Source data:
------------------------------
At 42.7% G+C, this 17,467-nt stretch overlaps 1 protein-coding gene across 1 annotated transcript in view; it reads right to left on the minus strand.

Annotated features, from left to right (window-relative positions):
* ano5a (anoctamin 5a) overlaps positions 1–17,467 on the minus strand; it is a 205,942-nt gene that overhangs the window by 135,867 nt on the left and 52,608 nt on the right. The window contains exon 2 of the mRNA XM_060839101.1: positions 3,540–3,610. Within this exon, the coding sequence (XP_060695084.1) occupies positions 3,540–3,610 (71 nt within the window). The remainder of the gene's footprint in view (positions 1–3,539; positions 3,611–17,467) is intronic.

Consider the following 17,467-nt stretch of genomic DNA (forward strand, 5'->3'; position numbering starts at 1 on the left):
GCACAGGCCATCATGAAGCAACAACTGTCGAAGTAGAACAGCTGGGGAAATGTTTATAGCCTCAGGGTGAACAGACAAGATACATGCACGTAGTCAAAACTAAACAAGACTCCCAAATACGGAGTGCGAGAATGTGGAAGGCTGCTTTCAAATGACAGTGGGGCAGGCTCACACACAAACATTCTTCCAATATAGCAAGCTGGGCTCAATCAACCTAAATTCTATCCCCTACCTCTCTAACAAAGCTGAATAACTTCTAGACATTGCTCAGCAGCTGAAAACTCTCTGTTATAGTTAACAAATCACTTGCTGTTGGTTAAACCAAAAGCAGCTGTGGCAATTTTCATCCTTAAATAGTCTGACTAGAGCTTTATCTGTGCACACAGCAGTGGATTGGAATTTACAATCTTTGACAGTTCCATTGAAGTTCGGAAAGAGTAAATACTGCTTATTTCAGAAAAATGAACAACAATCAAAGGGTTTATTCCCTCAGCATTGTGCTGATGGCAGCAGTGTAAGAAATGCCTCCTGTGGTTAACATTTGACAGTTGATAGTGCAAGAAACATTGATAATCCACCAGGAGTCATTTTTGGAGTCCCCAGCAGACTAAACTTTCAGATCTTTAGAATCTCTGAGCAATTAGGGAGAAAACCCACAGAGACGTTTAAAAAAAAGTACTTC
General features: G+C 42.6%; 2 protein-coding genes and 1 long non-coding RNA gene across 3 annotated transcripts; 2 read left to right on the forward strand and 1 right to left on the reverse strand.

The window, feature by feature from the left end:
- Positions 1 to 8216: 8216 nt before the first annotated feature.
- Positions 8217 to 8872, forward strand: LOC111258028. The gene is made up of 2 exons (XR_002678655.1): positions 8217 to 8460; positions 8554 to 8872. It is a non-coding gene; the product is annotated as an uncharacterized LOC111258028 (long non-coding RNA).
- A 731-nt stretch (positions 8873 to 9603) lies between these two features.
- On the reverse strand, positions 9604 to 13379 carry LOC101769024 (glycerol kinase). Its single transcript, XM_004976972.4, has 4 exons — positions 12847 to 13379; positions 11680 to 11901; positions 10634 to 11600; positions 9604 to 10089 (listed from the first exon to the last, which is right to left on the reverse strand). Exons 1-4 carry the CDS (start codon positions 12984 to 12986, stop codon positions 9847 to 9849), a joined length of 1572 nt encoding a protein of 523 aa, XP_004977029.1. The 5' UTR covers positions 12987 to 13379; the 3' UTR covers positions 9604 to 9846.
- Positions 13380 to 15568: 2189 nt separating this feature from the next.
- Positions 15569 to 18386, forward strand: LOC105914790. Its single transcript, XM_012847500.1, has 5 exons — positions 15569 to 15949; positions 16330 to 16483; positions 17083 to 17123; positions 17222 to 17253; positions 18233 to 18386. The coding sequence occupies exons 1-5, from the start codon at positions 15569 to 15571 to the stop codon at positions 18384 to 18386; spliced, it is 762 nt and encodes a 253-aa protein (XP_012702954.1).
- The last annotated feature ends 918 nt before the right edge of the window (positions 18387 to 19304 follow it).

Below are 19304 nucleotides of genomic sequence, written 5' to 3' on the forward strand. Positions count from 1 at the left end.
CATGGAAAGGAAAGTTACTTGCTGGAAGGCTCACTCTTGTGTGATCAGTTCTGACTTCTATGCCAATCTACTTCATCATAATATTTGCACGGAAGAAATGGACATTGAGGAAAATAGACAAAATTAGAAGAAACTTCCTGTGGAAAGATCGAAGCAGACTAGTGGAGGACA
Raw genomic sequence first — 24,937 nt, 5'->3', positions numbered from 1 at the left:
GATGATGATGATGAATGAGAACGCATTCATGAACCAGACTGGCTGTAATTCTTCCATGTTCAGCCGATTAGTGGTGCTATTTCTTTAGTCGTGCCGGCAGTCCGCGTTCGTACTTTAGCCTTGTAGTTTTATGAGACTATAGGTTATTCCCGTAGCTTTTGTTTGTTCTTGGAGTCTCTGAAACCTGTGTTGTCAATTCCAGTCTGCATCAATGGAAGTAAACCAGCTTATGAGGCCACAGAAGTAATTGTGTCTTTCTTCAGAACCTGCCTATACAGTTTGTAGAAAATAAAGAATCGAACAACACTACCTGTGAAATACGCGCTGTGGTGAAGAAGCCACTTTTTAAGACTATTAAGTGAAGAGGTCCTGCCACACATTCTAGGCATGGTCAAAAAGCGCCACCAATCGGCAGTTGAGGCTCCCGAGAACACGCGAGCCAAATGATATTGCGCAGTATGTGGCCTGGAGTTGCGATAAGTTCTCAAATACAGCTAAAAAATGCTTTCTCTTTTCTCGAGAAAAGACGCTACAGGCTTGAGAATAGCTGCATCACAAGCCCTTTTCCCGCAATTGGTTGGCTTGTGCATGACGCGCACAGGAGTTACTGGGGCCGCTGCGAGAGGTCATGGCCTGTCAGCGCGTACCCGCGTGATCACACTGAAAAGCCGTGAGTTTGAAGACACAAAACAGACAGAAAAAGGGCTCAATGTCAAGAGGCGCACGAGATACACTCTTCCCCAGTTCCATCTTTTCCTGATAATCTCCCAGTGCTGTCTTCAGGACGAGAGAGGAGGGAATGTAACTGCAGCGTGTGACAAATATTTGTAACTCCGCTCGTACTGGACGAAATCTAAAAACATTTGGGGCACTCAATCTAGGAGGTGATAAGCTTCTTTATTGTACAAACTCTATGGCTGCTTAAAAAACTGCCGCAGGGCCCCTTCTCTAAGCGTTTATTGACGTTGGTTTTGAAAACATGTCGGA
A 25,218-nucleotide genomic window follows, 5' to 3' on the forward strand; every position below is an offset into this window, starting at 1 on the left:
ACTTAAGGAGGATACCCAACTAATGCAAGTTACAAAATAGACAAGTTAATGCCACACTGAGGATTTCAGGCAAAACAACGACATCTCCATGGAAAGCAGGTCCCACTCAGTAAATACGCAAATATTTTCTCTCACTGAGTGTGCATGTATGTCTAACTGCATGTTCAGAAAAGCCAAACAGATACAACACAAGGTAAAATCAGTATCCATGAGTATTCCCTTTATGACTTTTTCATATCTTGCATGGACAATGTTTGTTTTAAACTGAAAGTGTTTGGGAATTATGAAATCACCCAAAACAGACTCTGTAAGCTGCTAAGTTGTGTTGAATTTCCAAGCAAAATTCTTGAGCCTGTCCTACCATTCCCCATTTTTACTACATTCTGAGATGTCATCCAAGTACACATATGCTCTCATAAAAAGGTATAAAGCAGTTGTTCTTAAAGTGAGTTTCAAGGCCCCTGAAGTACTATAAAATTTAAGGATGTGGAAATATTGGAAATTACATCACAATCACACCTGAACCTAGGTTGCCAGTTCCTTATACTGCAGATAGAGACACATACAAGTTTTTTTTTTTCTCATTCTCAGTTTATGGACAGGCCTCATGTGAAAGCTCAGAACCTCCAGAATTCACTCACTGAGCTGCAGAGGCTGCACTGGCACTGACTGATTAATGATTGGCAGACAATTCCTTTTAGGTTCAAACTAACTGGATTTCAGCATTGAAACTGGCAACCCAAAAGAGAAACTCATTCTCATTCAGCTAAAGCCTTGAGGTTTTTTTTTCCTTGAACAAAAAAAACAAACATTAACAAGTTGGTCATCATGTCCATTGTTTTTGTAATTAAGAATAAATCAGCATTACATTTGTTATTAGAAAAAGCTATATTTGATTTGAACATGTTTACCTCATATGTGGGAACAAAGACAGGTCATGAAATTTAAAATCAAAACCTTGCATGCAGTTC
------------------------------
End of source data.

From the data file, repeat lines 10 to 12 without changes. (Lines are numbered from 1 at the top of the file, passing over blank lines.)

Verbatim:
- A 731-nt stretch (positions 8873 to 9603) lies between these two features.
- On the reverse strand, positions 9604 to 13379 carry LOC101769024 (glycerol kinase). Its single transcript, XM_004976972.4, has 4 exons — positions 12847 to 13379; positions 11680 to 11901; positions 10634 to 11600; positions 9604 to 10089 (listed from the first exon to the last, which is right to left on the reverse strand). Exons 1-4 carry the CDS (start codon positions 12984 to 12986, stop codon positions 9847 to 9849), a joined length of 1572 nt encoding a protein of 523 aa, XP_004977029.1. The 5' UTR covers positions 12987 to 13379; the 3' UTR covers positions 9604 to 9846.
- Positions 13380 to 15568: 2189 nt separating this feature from the next.